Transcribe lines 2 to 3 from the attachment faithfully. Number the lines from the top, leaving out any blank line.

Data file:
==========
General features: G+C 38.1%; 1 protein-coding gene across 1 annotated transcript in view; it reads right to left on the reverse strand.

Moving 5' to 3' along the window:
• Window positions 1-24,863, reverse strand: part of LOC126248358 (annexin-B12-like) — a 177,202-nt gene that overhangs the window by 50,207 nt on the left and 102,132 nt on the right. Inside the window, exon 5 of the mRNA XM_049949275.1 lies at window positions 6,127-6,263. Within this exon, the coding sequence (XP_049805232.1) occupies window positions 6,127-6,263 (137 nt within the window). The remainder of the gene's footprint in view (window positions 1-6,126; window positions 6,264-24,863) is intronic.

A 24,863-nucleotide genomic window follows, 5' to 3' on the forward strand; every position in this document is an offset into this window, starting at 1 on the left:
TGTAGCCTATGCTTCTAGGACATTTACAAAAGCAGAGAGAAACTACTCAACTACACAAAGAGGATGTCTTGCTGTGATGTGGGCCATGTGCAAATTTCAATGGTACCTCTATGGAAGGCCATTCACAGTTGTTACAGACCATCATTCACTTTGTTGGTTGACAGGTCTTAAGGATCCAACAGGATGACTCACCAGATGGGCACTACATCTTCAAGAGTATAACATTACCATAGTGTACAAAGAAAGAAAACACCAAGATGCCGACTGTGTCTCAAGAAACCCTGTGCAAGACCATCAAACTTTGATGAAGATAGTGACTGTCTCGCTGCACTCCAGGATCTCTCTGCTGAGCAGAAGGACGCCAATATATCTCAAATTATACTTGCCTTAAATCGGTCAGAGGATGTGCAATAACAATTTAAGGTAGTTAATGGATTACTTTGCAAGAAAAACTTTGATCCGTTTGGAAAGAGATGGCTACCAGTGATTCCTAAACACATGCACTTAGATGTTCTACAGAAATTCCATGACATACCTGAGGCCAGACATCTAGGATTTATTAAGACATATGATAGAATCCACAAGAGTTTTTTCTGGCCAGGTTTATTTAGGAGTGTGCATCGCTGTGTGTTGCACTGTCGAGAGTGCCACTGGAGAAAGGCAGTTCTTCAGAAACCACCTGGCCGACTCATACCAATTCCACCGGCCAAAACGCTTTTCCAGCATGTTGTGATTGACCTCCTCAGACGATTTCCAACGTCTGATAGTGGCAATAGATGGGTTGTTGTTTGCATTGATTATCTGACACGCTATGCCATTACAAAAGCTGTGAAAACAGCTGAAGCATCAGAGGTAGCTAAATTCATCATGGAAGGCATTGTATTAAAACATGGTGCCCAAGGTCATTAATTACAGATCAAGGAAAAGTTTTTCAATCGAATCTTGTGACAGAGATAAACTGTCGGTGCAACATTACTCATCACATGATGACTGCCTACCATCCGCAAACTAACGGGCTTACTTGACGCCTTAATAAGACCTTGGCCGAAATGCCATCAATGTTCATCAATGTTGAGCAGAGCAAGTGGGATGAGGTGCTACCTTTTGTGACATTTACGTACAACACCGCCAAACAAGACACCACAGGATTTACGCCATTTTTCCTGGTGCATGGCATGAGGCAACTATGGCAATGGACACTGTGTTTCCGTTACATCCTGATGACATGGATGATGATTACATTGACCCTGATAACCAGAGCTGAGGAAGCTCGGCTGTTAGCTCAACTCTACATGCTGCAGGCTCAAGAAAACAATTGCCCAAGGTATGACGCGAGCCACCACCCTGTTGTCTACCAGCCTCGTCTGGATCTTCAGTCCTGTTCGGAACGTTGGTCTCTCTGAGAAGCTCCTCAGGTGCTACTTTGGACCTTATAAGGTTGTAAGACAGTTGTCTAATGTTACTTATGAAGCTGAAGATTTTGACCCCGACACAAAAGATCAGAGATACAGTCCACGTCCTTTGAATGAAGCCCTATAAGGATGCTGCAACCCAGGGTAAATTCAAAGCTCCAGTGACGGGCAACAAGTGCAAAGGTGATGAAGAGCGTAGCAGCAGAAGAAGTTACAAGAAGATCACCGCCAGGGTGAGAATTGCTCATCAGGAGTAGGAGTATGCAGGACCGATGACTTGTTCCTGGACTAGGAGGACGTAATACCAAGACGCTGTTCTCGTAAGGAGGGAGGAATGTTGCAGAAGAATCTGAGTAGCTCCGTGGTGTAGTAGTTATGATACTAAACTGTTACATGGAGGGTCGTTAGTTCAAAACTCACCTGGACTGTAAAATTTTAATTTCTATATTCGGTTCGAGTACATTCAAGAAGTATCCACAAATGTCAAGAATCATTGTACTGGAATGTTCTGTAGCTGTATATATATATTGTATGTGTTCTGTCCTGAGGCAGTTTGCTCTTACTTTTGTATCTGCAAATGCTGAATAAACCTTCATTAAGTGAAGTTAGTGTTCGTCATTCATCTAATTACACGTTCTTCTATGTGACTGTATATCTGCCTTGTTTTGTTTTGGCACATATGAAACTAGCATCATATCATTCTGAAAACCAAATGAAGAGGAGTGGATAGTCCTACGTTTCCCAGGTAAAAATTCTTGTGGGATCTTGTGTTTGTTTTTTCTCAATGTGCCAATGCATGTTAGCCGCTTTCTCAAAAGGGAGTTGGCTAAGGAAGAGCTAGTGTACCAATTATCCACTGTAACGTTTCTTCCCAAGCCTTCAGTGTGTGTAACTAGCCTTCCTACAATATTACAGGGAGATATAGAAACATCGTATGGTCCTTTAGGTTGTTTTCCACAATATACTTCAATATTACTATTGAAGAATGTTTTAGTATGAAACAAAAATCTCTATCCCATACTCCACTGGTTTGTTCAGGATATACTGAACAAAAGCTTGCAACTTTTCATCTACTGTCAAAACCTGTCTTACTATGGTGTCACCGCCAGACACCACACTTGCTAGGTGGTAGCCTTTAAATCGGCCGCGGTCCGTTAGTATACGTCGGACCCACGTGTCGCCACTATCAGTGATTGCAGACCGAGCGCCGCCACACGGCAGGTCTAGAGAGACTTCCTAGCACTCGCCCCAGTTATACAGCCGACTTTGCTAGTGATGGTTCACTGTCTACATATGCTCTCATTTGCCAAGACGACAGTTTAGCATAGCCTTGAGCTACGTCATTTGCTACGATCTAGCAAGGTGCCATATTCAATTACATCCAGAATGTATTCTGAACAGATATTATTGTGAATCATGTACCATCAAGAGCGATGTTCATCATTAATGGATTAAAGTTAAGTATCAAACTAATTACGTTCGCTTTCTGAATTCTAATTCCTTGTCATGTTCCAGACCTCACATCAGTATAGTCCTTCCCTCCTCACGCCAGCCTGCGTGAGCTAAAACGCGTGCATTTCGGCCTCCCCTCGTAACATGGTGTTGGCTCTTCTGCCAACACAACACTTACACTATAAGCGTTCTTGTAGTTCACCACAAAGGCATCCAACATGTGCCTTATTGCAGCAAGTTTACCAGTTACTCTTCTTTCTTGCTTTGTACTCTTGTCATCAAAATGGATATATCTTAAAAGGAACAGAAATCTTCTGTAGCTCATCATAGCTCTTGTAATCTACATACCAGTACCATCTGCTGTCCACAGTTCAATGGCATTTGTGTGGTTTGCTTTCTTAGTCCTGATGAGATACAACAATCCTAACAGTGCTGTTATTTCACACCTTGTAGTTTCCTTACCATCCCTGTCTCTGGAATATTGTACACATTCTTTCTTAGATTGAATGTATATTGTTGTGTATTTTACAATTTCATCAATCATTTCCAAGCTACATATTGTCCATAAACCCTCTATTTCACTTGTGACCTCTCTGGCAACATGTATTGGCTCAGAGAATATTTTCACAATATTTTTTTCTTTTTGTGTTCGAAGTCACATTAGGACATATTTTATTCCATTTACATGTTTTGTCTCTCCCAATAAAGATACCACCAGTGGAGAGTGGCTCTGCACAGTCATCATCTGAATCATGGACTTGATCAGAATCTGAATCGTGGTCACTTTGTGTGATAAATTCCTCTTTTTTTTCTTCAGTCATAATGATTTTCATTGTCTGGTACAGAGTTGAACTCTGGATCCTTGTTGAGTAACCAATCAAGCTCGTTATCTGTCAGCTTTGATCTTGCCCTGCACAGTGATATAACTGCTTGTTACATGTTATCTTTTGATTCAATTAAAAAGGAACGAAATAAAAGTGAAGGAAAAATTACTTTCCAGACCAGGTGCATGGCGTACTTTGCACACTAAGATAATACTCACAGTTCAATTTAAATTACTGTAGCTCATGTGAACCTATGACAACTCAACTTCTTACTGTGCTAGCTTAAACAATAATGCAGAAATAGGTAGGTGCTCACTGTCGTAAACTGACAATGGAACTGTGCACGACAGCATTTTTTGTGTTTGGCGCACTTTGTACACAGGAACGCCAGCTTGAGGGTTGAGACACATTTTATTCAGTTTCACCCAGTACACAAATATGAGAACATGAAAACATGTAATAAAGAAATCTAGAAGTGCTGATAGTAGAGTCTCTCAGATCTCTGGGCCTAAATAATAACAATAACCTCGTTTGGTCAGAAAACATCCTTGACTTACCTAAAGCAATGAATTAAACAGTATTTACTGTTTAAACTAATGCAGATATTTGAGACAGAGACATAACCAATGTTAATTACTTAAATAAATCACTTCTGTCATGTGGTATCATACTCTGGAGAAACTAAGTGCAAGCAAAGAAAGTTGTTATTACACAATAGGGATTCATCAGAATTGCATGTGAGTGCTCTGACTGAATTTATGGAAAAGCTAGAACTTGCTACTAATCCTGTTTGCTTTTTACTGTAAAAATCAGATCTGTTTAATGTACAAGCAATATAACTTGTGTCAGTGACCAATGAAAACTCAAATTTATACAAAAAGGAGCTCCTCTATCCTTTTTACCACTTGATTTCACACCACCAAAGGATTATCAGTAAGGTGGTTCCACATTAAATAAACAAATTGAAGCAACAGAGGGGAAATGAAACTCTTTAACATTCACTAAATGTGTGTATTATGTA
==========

Moving 5' to 3' along the window:
• Window positions 1-24,863, reverse strand: part of LOC126248358 (annexin-B12-like) — a 177,202-nt gene that overhangs the window by 50,207 nt on the left and 102,132 nt on the right. Inside the window, exon 5 of the mRNA XM_049949275.1 lies at window positions 6,127-6,263. Within this exon, the coding sequence (XP_049805232.1) occupies window positions 6,127-6,263 (137 nt within the window). The remainder of the gene's footprint in view (window positions 1-6,126; window positions 6,264-24,863) is intronic.